Mary Kom: as positive as she was four years ago

The Rajiv Khel Ratna recipient also reminds us that she is yet to take a final call on retirement, contrary to earlier reports that the upcoming Olympics will be her last. "No, no. I have not yet decided. I may or may not," she quips.

The 33-year-old boxer from Manipur, who won a bronze in the 2012 London Olympics, says her biggest strength is her never-say-die attitude.   -  M. Moorthy

Five-time world amateur boxing champion Mary Kom believes next month’s World Championship will be the biggest challenge of her career when she makes one final bid in the 51-kg category to make it to the Rio Olympics.

The 33-year-old boxer from Manipur, who won a bronze in the 2012 London Olympics, says her biggest strength is her never-say-die attitude. “Every time people write me off, I come back with a vengeance and invariably win a gold at a major international meet,” says a smiling Mary Kom in an exclusive interview with Sportstar on the sidelines of a promotional event here on Friday.

“I am not aware of what the possible field will be. Anyhow, once you are there, you have to be at your best and that’s what I always try to do in any event. The onus is on me to prove once again that I am the best in India in my category,” says the five-foot two-inch boxer who has to make it to the semifinal to be in contention for a slot in the Olympics.

It may be mentioned here that Mary Kom earned the right to take part in the World Championship in Kazakhstan next month by virtue of her win over arch-rival Pinki Jhangra in the selection trials, in Delhi, on Thursday.

“I never spoke anything about her and will not do even now. I always try to project what I am and what I am targeting. I am here by virtue of my strength and performances and not because of the mercy of anybody,” insists Mary, bidding for a slot in a second consecutive Olympics.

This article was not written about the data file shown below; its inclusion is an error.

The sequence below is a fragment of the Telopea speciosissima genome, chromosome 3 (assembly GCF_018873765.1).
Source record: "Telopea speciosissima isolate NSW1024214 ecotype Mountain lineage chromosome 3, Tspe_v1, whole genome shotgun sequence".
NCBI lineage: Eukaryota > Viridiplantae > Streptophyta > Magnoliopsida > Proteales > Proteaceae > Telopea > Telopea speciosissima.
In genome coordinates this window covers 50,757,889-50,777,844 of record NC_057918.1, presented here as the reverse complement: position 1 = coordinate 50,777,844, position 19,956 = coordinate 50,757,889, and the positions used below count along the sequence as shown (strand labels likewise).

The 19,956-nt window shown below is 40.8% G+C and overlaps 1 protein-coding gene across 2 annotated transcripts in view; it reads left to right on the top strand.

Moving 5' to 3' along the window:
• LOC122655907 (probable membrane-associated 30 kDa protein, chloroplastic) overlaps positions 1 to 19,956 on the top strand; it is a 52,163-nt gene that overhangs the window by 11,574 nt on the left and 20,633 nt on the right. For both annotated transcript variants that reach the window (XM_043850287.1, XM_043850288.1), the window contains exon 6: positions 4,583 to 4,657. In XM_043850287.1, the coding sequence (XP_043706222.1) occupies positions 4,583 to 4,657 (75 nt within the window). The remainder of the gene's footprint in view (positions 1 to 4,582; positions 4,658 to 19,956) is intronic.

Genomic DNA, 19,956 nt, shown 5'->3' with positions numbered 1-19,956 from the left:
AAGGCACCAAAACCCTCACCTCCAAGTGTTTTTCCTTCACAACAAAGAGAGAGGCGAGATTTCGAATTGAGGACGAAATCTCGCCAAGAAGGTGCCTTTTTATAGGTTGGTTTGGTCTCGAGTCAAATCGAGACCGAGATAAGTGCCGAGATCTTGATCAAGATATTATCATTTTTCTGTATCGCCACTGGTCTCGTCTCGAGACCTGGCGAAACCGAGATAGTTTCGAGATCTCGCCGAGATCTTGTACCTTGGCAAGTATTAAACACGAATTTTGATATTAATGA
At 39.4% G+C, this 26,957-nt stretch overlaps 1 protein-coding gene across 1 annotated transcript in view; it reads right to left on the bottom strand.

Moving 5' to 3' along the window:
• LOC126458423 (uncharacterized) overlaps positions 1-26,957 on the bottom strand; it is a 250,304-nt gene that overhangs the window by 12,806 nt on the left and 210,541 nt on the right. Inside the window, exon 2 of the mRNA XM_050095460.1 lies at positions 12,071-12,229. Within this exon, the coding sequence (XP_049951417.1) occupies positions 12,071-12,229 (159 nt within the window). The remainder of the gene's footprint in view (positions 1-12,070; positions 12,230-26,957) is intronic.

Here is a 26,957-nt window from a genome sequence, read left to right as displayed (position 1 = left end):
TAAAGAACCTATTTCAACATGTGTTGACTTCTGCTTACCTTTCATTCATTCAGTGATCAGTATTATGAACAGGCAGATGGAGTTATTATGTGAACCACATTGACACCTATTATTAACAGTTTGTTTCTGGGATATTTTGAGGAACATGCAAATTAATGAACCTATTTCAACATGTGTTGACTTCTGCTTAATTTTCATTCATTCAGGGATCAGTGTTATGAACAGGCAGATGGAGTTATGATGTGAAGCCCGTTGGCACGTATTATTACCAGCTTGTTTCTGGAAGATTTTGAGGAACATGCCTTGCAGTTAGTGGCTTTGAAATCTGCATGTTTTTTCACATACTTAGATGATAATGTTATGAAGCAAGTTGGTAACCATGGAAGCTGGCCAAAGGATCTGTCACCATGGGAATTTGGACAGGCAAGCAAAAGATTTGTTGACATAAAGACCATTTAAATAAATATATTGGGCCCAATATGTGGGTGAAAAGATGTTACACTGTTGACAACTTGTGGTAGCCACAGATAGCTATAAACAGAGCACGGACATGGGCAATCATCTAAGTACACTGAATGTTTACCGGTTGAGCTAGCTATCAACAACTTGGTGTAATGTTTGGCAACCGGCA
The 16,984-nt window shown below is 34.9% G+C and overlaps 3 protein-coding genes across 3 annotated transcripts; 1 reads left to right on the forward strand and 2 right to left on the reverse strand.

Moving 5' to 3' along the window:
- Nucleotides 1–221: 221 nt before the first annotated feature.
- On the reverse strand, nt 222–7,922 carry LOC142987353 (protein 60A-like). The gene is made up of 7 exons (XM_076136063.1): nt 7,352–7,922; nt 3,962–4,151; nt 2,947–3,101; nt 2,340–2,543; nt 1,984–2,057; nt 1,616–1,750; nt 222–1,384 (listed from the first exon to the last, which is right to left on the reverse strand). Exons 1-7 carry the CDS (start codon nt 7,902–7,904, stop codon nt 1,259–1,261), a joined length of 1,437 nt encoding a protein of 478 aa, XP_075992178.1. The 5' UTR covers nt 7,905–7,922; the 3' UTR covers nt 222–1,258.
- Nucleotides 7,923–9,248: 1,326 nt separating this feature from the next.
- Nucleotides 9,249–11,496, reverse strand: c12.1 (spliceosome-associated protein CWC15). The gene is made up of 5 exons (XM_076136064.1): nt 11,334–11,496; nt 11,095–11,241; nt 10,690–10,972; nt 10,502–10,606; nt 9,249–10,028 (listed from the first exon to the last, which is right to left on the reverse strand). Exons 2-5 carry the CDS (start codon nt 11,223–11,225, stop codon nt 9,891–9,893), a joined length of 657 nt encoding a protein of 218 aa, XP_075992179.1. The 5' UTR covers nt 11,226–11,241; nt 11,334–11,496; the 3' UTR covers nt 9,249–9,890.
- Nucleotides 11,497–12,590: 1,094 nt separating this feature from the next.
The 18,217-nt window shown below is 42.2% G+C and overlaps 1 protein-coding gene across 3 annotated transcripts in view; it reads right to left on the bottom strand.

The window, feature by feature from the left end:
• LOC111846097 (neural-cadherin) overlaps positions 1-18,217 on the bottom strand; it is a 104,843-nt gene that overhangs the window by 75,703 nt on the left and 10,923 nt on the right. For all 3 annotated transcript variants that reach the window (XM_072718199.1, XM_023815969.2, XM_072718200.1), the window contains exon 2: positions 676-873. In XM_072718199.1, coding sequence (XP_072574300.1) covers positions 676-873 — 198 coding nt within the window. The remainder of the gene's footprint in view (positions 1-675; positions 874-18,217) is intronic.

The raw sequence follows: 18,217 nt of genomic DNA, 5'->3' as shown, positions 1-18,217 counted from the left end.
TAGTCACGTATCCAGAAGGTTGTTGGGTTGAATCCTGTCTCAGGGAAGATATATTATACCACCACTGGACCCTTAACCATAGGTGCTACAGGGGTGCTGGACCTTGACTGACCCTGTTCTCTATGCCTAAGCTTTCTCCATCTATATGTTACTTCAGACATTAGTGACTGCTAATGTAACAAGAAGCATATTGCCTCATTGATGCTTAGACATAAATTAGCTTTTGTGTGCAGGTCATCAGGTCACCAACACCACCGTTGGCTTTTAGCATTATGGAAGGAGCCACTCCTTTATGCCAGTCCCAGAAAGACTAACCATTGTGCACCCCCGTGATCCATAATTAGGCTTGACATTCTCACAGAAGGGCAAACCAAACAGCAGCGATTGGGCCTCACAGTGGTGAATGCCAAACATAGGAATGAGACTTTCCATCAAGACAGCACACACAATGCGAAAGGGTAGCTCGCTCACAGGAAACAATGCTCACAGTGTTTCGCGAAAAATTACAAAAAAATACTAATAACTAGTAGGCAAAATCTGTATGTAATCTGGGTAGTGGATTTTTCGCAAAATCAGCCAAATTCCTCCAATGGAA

“Let me make a couple of things clear. First, my dream was to win an Olympic medal and I realised that in the London Games. Since I am chasing the bigger one of winning gold, I am not so naïve to think that it will come on a platter. Hours of real tough training have begun and I am determined first to qualify for the Rio Games and then aim for the gold,” she explains.

Mary Kom does confess that there will be a lot of pressure on her when she figures in the World Championship next month. “Yes, having missed out the qualifying mark (by not reaching the final of the Asia-Oceania championship), I am aware of the huge expectations and also the kind of pressure that will be there. But I know how to handle it,” she observes.

“Age is definitely not a factor as I believe my fitness is as good as it was four years ago at the London Olympics. For all the training and planning have not started just now. It has been on for the last four years thanks to a very supportive husband who is taking care of our three kids,” she says with a big smile.

Interestingly, Mary Kom was least interested in the IPL and the related controversy saying that she doesn’t follow the cash-rich tournament and hence is not keen on getting into any kind of debate.

The Rajiv Khel Ratna recipient also reminds us that she is yet to take a final call on retirement, contrary to earlier reports that the upcoming Olympics will be her last. “No, no. I have not yet decided. I may or may not,” she quips.

“I am just looking at my fans across the country from different sections of society to pray for my success. I badly need their blessings,” concludes the former Asian Games gold medalist.

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